Genealogist Amy Johnson Crow has written a useful article, “Using the 1890 Civil War Veterans’ Census,” which can be read at Since most of the 1890 U.S. Population Census was destroyed, it is important to locate other sources that can provide helpful data for the time period of 1880 to 1900, and this special Veterans’ Census does that. Crow’s article, as well as readers’ comments, provide helpful clues for researchers.

1870 Census unique

Researchers should also be familiar with some of the distinctive features of the 1870 US Population Census. has posted “an in-depth look” of this tabulation at

Census records 1790-1840

Beginning researchers may have a tendency to rely on information found only in census records beginning in 1850, when all the residents of a household are named. However, the censuses before1850 (every ten years beginning in 1790) can be helpful. The National Archives has posted an important article dealing with the clues found in those early censuses (1790-1840), which can be read at

'Double dating' explained

Double dating for genealogists is a term that has nothing to do with social relationships. It’s a calendar condition — and needs some clarification.

Dick Eastman’s Online Genealogy Newsletter has posted a most comprehensive explanation of these calendar conditions at Be sure to read readers’ comments that include information on Quakers, who did not use the names of months “but rather used their numbers.”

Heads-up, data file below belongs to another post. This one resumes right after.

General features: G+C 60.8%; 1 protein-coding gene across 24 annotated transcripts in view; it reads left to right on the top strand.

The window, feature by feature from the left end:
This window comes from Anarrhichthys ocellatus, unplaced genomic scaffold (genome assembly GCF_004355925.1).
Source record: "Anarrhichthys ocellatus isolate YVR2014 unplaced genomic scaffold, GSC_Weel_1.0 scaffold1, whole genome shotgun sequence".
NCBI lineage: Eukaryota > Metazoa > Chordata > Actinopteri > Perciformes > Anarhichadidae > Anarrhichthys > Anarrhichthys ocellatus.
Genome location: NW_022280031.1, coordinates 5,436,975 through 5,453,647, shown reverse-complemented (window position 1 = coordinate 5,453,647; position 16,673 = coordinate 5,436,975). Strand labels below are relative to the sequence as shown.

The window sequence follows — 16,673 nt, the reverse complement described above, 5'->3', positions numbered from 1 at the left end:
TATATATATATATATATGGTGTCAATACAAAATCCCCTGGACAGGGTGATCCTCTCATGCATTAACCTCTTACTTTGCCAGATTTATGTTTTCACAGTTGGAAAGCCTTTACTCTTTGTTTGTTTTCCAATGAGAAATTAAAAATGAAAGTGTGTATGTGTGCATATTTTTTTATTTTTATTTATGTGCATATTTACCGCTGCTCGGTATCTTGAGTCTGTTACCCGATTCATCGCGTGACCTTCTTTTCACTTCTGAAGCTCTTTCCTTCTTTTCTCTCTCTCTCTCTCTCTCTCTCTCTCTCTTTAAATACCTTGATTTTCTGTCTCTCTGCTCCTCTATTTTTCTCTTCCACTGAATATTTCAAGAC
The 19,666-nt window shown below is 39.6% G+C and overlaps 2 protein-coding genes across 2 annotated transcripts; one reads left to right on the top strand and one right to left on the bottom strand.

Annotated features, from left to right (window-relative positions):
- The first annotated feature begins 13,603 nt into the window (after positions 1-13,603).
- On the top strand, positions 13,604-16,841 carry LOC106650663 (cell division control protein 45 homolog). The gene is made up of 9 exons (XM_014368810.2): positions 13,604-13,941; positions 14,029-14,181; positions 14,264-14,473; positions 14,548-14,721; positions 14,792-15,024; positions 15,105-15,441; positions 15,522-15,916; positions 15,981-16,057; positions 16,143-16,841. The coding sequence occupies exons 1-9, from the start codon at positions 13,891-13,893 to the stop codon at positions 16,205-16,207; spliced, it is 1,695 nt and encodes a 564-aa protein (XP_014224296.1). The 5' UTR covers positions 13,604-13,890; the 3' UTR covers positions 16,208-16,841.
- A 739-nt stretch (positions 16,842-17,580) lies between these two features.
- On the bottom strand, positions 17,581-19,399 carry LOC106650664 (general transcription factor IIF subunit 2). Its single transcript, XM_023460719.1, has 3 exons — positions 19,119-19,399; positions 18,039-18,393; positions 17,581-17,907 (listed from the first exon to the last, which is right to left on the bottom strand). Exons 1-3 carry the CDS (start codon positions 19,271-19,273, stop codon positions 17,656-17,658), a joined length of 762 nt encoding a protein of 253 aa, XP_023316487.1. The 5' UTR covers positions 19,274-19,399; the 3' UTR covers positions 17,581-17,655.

Also, visit Steve Morse’s website ( for links to additional calendar information.

First name abbreviations

Many old city directories, as well as some historic documents, had abbreviated first names — sometimes leading to incorrect translations. GenealogyInTimeMagazine has posted a helpful reference list of meanings of those abbreviated names at Also, according to the article, “our ancestors were taught how to abbreviate common first names using superscripts and/or strike lines.”

Be sure to scroll down to the end of the article for links to Further Resources, such as City Directory Abbreviations and Occupation Abbreviations.

Copyright-free explained

Copyright can be confusing! Judy G. Russell (“The Legal Genealogist”) has posted some “non-legal advice” on the definition of copyright-free at She advises that anyone who wants “legal advice should consult an attorney licensed to practice in the jurisdiction where the person resides.”

Sharon DeBartolo Carmack has published an excellent guide, "Carmack’s Guide to Copyright and Contracts: A Primer for Genealogists, Writers and Researchers," 119 pages, published by Genealogical Publishing Co., Inc. in 2005, reprinted in 2007, ISBN 9780806317588.

As described by the publisher at, “Each chapter lays out a specific principle of copyright or contracts and then addresses the topic with situations specifically applicable to genealogists.” The book costs $19.50 plus shipping — a real bargain for the information it contains. Perhaps a local library has a copy. Visit the publisher’s website at for more information.

Queries, as well as a general exchange of genealogical material that readers would like to share, will be printed in the column for free. Contact Joan Griffis by e-mailing

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